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A flip-up guard reveals a flex-cuff and seatbelt cutter.

Along the spine is the knife’s second best feature — efficient flex-cuff cutters!  Easily opened with a finger, this cuff cutter works great and regularly comes in handy.  It also excuses me from carrying an extra tool, a much-appreciated personal goal.  I like to keep my gear light and unobtrusive.  The effective and well-placed glass-breaker completes the package.

The scales are made of solid slabs of “anticorodal” aluminum, which I believe add unnecessary weight.  The rough finish is stealthy, but as mentioned above, can take a toll on your uniform.  My example includes a painted white GIGN crest on both sides, and aside from the serial number displayed near the locking mechanism, and the subtle admonition against using the cutters on metal, it is relatively sterile when closed.  When opened, minimal text is visible on the blade.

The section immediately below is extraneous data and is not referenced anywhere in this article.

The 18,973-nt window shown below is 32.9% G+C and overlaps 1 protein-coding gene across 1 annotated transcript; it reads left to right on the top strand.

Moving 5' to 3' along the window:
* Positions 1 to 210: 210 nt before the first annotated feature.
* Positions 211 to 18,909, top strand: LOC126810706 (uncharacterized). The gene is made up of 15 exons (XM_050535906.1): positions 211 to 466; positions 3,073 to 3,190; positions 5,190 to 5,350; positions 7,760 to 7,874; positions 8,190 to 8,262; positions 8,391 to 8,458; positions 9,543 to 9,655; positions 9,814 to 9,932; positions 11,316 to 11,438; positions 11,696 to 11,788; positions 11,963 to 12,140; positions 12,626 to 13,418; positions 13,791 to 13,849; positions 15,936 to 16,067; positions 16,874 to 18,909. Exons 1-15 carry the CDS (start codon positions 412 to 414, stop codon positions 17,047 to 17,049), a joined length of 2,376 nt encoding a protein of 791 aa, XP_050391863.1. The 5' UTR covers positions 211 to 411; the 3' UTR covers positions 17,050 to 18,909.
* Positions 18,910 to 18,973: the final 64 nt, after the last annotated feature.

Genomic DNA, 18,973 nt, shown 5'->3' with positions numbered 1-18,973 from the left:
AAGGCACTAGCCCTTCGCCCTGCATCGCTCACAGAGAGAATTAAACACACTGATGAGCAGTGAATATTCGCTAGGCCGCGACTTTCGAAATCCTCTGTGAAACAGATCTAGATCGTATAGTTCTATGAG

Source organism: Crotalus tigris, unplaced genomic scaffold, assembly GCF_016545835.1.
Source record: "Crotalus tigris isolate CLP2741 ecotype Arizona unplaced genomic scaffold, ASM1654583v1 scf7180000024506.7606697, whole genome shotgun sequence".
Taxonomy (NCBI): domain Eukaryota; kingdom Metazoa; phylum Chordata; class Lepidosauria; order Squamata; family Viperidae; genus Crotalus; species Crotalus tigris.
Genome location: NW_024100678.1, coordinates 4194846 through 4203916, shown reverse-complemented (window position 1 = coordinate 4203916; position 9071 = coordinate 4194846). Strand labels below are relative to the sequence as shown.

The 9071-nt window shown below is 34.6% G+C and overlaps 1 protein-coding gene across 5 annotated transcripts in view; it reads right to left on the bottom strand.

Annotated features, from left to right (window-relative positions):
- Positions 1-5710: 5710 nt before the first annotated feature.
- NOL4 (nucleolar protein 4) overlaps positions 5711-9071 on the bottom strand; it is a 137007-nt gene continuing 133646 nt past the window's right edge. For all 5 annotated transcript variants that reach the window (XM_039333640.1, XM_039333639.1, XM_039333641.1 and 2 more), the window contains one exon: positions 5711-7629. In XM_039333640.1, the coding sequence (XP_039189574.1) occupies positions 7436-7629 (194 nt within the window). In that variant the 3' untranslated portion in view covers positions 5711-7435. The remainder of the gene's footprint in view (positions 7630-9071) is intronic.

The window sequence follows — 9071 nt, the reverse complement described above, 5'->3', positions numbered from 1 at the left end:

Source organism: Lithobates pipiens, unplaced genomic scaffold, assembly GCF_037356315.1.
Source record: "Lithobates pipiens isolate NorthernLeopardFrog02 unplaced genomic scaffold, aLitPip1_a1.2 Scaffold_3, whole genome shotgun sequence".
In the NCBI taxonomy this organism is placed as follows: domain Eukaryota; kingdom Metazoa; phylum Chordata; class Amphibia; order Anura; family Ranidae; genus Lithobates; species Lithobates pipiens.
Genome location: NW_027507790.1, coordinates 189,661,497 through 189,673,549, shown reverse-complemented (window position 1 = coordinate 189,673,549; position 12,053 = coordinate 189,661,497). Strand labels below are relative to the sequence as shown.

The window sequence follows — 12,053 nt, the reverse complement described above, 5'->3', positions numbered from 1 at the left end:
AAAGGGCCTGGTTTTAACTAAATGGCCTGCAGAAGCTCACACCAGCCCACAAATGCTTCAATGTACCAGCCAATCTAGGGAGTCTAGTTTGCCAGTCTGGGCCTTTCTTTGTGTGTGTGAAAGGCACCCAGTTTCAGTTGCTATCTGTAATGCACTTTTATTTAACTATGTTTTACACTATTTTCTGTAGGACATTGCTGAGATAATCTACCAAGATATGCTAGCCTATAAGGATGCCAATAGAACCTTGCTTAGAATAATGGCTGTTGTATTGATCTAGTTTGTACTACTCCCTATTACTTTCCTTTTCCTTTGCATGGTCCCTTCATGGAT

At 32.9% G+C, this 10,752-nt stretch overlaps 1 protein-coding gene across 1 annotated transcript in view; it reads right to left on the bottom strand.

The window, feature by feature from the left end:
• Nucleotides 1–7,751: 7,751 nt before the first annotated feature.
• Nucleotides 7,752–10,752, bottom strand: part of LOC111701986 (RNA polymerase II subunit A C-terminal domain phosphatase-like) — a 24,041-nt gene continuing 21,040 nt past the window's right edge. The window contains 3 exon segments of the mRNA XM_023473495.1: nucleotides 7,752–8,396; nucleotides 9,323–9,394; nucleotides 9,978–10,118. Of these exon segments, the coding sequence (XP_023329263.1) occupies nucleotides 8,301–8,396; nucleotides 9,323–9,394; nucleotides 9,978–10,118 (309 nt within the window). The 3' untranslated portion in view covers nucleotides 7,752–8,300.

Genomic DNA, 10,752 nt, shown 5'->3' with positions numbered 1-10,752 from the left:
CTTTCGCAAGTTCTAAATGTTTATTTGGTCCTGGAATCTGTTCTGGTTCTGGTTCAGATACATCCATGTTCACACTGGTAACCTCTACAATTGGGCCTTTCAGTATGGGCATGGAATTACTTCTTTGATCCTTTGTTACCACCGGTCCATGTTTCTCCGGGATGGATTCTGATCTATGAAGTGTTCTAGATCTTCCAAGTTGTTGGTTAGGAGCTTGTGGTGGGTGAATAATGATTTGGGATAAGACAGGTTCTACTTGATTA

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Close up view of the glass breaker.

In short, Extrema Ratio offers a better than average LE knife at a higher than average price.  The blade shape is one of the best I have seen, and the superb cuff cutter and glass-breaker makes it part of my regular duty gear.  I have had a glass-breaker snap off a Surefire knife several years ago, and that has left a lasting impression on me.  The tasteful and relatively stealthy looks check-off another few of my requirements.  On the downside, it is unnecessarily heavy, and the finish and sheath are suboptimal for comfortable and/or convenient carry.  To date, this has been the most reliable LE knife to find its way into my duty gear, and though it could stand some improvements, I am generally happy with it.